Sunday, January 31st, 2021

AILEY: the life of a troubled genius


Filmmaker Jamila Wignot’s new documentary of modern dance auteur, the tortured genius Alvin Ailey makes for such hypnotic viewing. With a combination of  audio interviews with the man himself and some breathtaking archival footage of his early performances, she gives an intimate portrait of one of the greatest interpreters of the universality of the African-American experience.

Wignot bases her film around a production of “Lazarus,” a new piece in honor of Ailey, which the present-day Ailey company rehearses under the direction of Artistic Director  Robert Battle and choreographer Rennie Harris.  But in between, she starts with Ailey’s poverty-stricken childhood with his single parent mother struggling to survive the Depression in 1930’s Texas.

His very tight bond with his mother lasts his entire life until it is cut short in 1989 when he dies of AIDS aged 58. In order to shield her from the stigma of AIDS, he asks his Doctor to announce his death was from a blood disease.

In 1941 when he was just 10 years old he and his mother moved to Los Angeles for ‘ a better life and that was where he first discovered dance in the form of Ballet Russe de Monte-Carlo.  He was totally hooked watching, but too afraid of the potential negative name-calling, he never considered dancing himself.  That is until his classmate and friend Carmen De Lavallade dragged him to the studio of Lester Horton, and the die was cast.  It was De Lavallade who was also responsible for his next move when, when she and Ailey were cast as a dancing couple in a Broadway Show.

This was the beginning of his success as a dancer, but Ailey was very frustrated and at being unable to find a choreographer whose work fulfilled him, he started gathering dancers to perform his own Company.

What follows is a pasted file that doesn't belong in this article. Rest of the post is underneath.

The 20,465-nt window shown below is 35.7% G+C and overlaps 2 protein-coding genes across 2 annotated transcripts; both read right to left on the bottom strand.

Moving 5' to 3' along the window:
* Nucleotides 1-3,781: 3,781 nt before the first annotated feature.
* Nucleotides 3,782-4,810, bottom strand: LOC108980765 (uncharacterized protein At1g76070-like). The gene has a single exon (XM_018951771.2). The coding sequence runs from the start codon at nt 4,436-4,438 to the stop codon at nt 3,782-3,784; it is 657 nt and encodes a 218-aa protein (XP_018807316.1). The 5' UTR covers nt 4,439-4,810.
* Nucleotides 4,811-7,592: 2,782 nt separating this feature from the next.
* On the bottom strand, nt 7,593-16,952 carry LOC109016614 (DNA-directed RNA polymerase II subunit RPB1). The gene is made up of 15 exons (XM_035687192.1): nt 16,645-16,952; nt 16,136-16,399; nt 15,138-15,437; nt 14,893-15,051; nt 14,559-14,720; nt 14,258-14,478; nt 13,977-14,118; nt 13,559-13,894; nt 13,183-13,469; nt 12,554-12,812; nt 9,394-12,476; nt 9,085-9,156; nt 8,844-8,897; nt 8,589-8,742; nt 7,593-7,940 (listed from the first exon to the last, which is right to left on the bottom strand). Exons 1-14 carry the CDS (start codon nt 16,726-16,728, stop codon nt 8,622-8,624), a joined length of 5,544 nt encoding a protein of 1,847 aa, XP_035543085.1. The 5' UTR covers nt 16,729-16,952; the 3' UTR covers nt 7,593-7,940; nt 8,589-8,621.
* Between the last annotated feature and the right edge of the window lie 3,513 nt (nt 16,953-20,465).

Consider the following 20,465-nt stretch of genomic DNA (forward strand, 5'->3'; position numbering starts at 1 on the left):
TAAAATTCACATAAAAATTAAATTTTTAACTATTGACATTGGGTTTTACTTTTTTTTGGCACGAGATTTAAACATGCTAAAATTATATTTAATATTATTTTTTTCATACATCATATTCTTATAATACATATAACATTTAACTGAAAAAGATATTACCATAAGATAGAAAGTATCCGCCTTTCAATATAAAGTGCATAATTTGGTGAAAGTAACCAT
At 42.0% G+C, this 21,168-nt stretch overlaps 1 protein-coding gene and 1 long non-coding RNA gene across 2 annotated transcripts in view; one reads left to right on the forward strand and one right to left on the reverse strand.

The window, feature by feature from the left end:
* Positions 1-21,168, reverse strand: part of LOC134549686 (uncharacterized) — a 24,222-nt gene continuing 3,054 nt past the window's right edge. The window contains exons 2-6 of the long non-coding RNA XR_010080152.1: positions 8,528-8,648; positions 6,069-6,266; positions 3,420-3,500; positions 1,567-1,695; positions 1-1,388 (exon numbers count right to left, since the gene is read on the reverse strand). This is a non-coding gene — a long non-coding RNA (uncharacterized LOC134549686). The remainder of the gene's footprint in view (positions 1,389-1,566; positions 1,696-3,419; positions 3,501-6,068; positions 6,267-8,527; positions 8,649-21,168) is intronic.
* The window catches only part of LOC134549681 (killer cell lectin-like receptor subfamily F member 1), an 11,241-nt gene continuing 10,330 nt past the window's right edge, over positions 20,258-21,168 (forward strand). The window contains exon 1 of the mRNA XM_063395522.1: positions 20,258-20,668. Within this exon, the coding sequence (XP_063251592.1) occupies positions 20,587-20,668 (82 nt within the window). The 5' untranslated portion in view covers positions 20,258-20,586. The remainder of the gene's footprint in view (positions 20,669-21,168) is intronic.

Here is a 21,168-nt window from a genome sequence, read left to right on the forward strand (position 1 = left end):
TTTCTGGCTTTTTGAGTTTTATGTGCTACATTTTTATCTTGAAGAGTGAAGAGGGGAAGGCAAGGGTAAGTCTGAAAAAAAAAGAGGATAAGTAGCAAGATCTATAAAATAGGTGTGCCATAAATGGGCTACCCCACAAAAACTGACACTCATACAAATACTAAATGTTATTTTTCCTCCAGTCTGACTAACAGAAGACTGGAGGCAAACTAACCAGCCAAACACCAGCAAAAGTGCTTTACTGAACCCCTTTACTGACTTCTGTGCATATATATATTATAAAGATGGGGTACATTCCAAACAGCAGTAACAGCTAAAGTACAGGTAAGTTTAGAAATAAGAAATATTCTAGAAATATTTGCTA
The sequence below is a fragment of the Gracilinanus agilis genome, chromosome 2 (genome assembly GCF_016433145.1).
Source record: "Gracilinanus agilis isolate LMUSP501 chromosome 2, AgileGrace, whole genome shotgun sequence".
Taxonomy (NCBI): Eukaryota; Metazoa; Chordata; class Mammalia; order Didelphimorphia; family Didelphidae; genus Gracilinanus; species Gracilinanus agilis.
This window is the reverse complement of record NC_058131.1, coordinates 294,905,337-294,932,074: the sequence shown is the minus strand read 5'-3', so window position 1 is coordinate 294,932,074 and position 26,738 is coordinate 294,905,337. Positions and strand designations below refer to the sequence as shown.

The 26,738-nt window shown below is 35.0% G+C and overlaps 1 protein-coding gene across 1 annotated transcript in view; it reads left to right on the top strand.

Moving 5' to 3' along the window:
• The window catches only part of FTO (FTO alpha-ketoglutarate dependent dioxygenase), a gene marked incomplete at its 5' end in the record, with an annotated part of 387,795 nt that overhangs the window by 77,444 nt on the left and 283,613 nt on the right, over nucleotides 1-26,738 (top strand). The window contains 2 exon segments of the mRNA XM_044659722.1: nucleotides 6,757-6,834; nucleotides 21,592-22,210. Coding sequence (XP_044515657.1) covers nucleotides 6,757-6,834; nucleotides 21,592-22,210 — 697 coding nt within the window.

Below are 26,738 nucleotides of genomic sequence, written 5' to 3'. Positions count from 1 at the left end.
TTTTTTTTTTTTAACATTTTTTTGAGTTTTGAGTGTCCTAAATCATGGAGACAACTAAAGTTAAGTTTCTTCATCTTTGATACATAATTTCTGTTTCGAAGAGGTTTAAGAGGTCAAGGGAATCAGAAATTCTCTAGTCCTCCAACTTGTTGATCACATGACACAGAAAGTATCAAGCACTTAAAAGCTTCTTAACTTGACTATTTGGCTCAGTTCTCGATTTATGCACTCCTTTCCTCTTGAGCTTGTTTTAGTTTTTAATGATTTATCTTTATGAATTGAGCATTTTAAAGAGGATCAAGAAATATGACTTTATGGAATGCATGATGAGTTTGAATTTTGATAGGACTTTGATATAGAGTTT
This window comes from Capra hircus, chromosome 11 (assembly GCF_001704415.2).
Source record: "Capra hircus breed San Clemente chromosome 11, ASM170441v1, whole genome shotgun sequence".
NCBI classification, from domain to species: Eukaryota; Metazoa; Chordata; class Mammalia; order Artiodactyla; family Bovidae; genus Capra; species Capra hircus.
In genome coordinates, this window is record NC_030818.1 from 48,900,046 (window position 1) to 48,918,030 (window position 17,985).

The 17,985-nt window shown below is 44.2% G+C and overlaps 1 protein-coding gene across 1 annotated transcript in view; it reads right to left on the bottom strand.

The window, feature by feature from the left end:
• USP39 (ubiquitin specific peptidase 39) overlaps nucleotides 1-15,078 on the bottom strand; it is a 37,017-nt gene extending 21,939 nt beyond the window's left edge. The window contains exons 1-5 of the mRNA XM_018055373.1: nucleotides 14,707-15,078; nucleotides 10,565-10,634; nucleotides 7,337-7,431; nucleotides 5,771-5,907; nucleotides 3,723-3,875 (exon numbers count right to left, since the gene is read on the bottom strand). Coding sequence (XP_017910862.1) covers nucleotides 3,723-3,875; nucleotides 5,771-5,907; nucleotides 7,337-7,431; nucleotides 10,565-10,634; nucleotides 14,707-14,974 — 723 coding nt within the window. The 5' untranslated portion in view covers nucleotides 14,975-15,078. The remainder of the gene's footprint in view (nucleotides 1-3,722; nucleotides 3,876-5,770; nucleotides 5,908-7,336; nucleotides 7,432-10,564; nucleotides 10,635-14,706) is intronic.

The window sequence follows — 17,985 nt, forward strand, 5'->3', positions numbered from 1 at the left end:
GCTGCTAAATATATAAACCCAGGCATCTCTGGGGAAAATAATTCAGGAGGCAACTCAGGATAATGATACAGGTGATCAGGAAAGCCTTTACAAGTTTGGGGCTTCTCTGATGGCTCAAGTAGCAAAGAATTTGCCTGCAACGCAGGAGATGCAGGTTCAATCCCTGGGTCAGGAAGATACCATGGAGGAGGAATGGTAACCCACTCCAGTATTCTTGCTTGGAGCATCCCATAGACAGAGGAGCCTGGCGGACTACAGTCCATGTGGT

It was 1958, and he had only been in NY for 4 years,  and the new Alvin Ailey American Dance Theater soon had its debut at the 92nd Street Y  That performance included Ailey’s first masterpiece, Blues Suite, and two years later he premiered his most popular and critically acclaimed work, Revelations, In creating Revelations Ailey drew upon his “blood memories” of growing up in Texas surrounded by Black people, the church, spirituals, and the blues.

It was not all plain sailing as former members recalled the hardships of performing low-budget tours around the country.  All squeezed on a single bus dashing from city to city and having to stay in shabby motels which were the only ones to accept their mixed-race Company.

However, most of them, and several other figures from the dance world lined up to testify to Ailey’s sheer genius. talked so admiringly about the choreographer, but not about the man.  We learn later that he suffered from bipolar disorder which landed him a spell in a mental institution, but little more about his personal life. 

One dancer commented that throughout his 15-year tenure with the Company and the good relationship he had enjoyed with Ailey, he had still only hung out with him once socially.  

Even though Ailey hated being called a ‘black choreographer he had formed the Company to celebrate African American culture and to provide performances for black dancers, who were frequently denied opportunities due to racist mores of the time.   But his sexuality was a total no-go area, although the film refers to one known affair, there is no other real reference to him being gay.  It is suggested however that being closeted was a cause of his unhappiness and his regular bouts of depression.

This film gives such wonderful examples of Ailey’s stunning work and will totally delight his fans, but on the other hand, it is still disappointing that we did not learn much about the great man himself.  There was talk last year of Oscar Winner Barry Jenkins (Moonlight) was working on a biopic on Ailey, maybe he’ll fill in the missing gaps them 


Posted by queerguru  at  15:55

Genres:  documentary

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